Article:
"Compute and storage, the most mature services, saw smaller reductions than newer cloud services like database," says Kim Weins, RightScale's VP of marketing. "This could indicate that cloud providers have already squeezed more efficiencies in these areas, and future price reductions may be smaller." Still, Weins predicts that cloud prices will continue to fall for the foreseeable future, especially as hardware prices continue to drop, scale increases and providers become more efficient in running their services.
As a comparison, AWS's default virtual machine (VM) size costs $0.06 per hour for Linux machines and $0.15 per hour for Windows machines, and come with 1.7GB of memory and 160GB of local disk space. Rackspace has a 1GB VM with 40GB of local disk for $0.06 per hour, or a 2GB memory machine with 80GB of local disk space for $0.12 per hour. Google Compute Engine's default VM has 3.75GB of memory and 420GB of local disk space and costs $0.138 per hour, while Microsoft Azure has a standard 1.75GB VM for $0.08 per hour.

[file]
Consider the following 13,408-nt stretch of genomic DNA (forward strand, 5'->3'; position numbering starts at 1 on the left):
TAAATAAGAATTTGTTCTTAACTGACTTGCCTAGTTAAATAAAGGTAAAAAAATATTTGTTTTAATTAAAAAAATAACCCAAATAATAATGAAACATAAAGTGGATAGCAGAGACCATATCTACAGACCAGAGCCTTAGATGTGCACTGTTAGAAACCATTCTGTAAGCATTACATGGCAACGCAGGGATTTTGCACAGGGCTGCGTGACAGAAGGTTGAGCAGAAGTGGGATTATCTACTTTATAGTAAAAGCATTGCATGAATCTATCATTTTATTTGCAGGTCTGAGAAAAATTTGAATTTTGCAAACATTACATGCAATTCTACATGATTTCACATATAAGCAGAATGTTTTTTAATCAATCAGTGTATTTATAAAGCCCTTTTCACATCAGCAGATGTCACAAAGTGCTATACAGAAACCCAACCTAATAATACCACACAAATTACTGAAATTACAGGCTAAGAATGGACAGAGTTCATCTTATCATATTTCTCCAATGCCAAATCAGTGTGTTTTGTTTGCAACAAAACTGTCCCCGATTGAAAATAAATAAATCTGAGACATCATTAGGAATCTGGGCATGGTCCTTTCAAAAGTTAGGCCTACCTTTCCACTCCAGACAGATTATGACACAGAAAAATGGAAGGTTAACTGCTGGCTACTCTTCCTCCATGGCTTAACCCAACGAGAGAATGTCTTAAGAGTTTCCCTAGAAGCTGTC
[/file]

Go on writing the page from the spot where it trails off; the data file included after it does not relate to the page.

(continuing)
Perhaps the cloud wars hit a head late last year where during the course of 11 days three of the major cloud providers each dropped their storage prices by one-third. On Nov. 26 Google announced a 20% reduction in its storage costs, on the eve of Amazon's first-ever user conference, named re: Invent. During the conference three days later, AWS dropped its storage costs by 25%. That same day Google announced another price drop of 10% more. Not to be outdone, a week later Azure dropped its prices 22%. The back and forth points to the jockeying cloud providers mangle with one another, and the fight for headlines when one company makes an announcement.
RightScale released the study in conjunction with a new cloud price forecasting feature the company launched this week named PlanForCloud. Customer input their expected cloud usage and the system predicts how much it will cost across different providers.
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